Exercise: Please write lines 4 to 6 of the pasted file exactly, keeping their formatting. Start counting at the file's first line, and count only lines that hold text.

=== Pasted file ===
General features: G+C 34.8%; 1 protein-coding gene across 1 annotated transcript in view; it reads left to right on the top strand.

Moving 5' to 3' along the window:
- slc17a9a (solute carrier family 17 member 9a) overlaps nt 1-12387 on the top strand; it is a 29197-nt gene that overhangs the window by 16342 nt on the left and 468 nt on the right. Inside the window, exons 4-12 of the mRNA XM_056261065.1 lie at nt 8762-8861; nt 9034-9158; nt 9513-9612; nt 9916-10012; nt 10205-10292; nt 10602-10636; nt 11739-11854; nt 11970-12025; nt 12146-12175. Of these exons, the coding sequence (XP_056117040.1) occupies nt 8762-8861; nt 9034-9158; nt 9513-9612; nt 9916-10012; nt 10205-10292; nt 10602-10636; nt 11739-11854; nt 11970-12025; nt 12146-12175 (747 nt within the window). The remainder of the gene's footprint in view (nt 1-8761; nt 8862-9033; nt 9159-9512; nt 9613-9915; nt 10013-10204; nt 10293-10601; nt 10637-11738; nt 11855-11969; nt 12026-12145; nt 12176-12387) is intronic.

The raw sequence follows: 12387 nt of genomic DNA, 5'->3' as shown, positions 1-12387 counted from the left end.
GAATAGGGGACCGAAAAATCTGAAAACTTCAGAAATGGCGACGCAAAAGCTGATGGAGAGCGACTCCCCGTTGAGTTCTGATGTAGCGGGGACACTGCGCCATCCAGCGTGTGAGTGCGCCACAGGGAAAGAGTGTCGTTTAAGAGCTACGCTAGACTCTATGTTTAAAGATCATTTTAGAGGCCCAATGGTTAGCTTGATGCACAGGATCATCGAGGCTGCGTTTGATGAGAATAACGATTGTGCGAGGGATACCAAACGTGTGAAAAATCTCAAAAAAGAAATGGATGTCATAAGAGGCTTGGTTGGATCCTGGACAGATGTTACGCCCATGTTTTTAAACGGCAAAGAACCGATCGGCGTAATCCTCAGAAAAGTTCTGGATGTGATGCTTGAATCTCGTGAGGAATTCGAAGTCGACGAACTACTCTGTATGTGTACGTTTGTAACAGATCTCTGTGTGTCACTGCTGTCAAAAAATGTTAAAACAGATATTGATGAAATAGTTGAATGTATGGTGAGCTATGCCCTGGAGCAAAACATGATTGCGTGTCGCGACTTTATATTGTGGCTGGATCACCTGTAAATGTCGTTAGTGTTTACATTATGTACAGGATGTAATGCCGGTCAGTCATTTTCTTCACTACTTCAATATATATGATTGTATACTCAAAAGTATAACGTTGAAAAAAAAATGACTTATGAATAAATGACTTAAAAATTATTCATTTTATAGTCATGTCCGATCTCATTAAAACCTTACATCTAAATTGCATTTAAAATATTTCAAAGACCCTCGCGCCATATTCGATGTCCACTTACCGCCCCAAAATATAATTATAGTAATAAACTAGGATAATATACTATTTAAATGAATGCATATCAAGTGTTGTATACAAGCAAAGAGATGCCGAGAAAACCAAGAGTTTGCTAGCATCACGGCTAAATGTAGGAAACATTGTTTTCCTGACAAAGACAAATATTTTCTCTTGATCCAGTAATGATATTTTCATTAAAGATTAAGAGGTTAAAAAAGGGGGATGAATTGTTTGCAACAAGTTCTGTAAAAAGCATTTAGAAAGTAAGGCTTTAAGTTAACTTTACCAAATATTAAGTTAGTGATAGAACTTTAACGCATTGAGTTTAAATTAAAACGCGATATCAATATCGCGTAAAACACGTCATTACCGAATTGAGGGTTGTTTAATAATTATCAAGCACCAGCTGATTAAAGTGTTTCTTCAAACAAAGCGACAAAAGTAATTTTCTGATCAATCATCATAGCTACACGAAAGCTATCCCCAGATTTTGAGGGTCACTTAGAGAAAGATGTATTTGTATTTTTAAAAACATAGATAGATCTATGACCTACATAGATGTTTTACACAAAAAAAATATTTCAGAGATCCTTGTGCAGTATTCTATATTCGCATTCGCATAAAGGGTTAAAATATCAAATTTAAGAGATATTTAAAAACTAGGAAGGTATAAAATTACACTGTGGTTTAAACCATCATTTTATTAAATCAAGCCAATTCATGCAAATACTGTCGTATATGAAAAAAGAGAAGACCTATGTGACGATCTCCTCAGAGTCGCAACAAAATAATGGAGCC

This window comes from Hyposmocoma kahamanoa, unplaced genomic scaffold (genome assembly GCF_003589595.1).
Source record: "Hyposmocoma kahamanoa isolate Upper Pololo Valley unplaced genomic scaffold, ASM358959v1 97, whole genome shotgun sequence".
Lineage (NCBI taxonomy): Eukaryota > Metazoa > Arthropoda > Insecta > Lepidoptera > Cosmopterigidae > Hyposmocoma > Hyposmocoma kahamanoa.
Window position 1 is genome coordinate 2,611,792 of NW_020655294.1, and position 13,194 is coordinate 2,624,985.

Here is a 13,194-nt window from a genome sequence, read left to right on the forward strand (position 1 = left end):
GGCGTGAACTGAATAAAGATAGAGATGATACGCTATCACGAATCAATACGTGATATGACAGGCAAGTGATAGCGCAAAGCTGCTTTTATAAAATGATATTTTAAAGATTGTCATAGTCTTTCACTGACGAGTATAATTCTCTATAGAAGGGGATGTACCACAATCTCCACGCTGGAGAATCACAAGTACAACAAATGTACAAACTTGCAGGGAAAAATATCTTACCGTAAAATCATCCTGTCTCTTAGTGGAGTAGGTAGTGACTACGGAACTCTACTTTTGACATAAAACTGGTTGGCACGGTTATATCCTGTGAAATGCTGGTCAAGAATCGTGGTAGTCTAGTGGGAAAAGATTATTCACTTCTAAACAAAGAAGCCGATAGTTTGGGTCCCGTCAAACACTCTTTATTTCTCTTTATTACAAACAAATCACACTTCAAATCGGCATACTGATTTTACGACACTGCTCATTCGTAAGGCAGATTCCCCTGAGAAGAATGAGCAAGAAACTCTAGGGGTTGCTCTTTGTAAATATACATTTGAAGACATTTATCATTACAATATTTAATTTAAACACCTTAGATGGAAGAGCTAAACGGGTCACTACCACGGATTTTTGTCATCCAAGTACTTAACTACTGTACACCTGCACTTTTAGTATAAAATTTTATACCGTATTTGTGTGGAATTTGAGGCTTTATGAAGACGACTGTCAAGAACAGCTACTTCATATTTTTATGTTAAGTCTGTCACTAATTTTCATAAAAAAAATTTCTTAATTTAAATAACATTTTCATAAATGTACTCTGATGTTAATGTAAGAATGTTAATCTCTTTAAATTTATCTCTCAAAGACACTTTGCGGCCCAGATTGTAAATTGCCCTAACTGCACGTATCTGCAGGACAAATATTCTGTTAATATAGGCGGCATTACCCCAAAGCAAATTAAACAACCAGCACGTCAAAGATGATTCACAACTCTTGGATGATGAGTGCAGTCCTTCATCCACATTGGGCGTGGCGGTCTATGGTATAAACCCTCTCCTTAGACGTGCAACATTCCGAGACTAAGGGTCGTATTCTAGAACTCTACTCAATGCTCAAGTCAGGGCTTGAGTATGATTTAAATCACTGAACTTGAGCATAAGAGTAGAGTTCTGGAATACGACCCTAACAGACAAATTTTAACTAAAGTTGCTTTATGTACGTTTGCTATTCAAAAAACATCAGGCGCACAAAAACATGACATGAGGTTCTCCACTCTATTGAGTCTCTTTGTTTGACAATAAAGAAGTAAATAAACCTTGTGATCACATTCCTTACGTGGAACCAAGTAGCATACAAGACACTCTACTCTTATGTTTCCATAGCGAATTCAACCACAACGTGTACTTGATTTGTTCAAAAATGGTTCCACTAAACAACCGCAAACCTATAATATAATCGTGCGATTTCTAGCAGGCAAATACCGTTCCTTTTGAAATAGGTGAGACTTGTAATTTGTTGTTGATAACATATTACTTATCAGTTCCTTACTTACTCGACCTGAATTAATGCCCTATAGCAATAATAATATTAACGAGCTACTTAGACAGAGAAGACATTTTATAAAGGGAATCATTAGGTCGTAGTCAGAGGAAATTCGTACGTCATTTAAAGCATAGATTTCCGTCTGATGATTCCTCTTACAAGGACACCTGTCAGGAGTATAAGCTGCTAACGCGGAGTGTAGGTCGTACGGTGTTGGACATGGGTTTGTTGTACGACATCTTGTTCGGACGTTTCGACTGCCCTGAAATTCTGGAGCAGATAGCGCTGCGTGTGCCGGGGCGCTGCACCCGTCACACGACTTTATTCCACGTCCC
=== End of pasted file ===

The raw sequence follows: 12387 nt of genomic DNA, 5'->3' as shown, positions 1-12387 counted from the left end.
GAATAGGGGACCGAAAAATCTGAAAACTTCAGAAATGGCGACGCAAAAGCTGATGGAGAGCGACTCCCCGTTGAGTTCTGATGTAGCGGGGACACTGCGCCATCCAGCGTGTGAGTGCGCCACAGGGAAAGAGTGTCGTTTAAGAGCTACGCTAGACTCTATGTTTAAAGATCATTTTAGAGGCCCAATGGTTAGCTTGATGCACAGGATCATCGAGGCTGCGTTTGATGAGAATAACGATTGTGCGAGGGATACCAAACGTGTGAAAAATCTCAAAAAAGAAATGGATGTCATAAGAGGCTTGGTTGGATCCTGGACAGATGTTACGCCCATGTTTTTAAACGGCAAAGAACCGATCGGCGTAATCCTCAGAAAAGTTCTGGATGTGATGCTTGAATCTCGTGAGGAATTCGAAGTCGACGAACTACTCTGTATGTGTACGTTTGTAACAGATCTCTGTGTGTCACTGCTGTCAAAAAATGTTAAAACAGATATTGATGAAATAGTTGAATGTATGGTGAGCTATGCCCTGGAGCAAAACATGATTGCGTGTCGCGACTTTATATTGTGGCTGGATCACCTGTAAATGTCGTTAGTGTTTACATTATGTACAGGATGTAATGCCGGTCAGTCATTTTCTTCACTACTTCAATATATATGATTGTATACTCAAAAGTATAACGTTGAAAAAAAAATGACTTATGAATAAATGACTTAAAAATTATTCATTTTATAGTCATGTCCGATCTCATTAAAACCTTACATCTAAATTGCATTTAAAATATTTCAAAGACCCTCGCGCCATATTCGATGTCCACTTACCGCCCCAAAATATAATTATAGTAATAAACTAGGATAATATACTATTTAAATGAATGCATATCAAGTGTTGTATACAAGCAAAGAGATGCCGAGAAAACCAAGAGTTTGCTAGCATCACGGCTAAATGTAGGAAACATTGTTTTCCTGACAAAGACAAATATTTTCTCTTGATCCAGTAATGATATTTTCATTAAAGATTAAGAGGTTAAAAAAGGGGGATGAATTGTTTGCAACAAGTTCTGTAAAAAGCATTTAGAAAGTAAGGCTTTAAGTTAACTTTACCAAATATTAAGTTAGTGATAGAACTTTAACGCATTGAGTTTAAATTAAAACGCGATATCAATATCGCGTAAAACACGTCATTACCGAATTGAGGGTTGTTTAATAATTATCAAGCACCAGCTGATTAAAGTGTTTCTTCAAACAAAGCGACAAAAGTAATTTTCTGATCAATCATCATAGCTACACGAAAGCTATCCCCAGATTTTGAGGGTCACTTAGAGAAAGATGTATTTGTATTTTTAAAAACATAGATAGATCTATGACCTACATAGATGTTTTACACAAAAAAAATATTTCAGAGATCCTTGTGCAGTATTCTATATTCGCATTCGCATAAAGGGTTAAAATATCAAATTTAAGAGATATTTAAAAACTAGGAAGGTATAAAATTACACTGTGGTTTAAACCATCATTTTATTAAATCAAGCCAATTCATGCAAATACTGTCGTATATGAAAAAAGAGAAGACCTATGTGACGATCTCCTCAGAGTCGCAACAAAATAATGGAGCC

This window comes from Hyposmocoma kahamanoa, unplaced genomic scaffold (genome assembly GCF_003589595.1).